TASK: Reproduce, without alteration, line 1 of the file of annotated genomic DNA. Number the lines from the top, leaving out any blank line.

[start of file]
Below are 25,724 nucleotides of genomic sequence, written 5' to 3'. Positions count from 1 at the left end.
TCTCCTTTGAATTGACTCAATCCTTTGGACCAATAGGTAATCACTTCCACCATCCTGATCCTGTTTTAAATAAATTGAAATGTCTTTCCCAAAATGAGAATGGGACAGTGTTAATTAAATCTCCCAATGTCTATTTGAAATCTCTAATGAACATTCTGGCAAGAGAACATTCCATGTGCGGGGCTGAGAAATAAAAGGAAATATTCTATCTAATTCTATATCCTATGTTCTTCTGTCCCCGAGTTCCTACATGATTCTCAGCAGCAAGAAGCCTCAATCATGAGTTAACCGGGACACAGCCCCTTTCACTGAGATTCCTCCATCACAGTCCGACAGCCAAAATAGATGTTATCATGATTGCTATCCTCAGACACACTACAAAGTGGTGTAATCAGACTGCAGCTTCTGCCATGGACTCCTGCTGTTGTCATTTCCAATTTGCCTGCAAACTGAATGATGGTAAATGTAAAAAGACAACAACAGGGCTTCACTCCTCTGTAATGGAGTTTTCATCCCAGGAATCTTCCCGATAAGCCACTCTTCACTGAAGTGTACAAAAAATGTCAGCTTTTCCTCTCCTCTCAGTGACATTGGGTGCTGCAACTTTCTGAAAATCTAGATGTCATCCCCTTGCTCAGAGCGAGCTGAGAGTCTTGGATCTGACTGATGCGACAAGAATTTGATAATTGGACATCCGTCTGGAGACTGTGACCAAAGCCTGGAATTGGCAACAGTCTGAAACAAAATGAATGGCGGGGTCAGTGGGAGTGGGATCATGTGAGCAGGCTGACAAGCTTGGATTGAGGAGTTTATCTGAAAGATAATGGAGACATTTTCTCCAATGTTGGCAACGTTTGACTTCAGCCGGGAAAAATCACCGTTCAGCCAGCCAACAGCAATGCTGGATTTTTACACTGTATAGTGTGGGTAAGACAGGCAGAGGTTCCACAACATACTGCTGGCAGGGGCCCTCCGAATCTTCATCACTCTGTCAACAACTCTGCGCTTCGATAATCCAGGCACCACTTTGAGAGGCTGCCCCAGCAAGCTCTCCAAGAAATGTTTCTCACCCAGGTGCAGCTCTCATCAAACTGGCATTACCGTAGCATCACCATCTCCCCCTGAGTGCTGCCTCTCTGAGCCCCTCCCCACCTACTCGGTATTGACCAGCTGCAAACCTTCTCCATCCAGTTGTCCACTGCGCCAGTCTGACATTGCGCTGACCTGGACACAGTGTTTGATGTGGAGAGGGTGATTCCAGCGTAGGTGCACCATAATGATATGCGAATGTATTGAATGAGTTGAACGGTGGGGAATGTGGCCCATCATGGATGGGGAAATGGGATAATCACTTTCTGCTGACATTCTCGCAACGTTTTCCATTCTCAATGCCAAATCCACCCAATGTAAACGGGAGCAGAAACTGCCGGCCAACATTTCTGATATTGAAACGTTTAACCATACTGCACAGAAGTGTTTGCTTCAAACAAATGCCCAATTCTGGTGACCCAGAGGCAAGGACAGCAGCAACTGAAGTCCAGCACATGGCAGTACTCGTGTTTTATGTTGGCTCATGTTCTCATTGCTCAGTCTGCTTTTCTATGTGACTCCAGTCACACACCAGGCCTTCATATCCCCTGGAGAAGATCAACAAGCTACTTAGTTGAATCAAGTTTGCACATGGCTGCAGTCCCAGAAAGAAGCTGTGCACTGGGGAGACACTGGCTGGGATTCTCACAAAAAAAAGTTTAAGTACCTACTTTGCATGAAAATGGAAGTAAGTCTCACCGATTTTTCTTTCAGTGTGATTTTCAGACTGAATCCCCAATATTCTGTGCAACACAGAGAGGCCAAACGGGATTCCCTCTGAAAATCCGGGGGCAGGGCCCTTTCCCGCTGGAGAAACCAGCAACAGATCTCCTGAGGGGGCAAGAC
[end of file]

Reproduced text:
Below are 25,724 nucleotides of genomic sequence, written 5' to 3'. Positions count from 1 at the left end.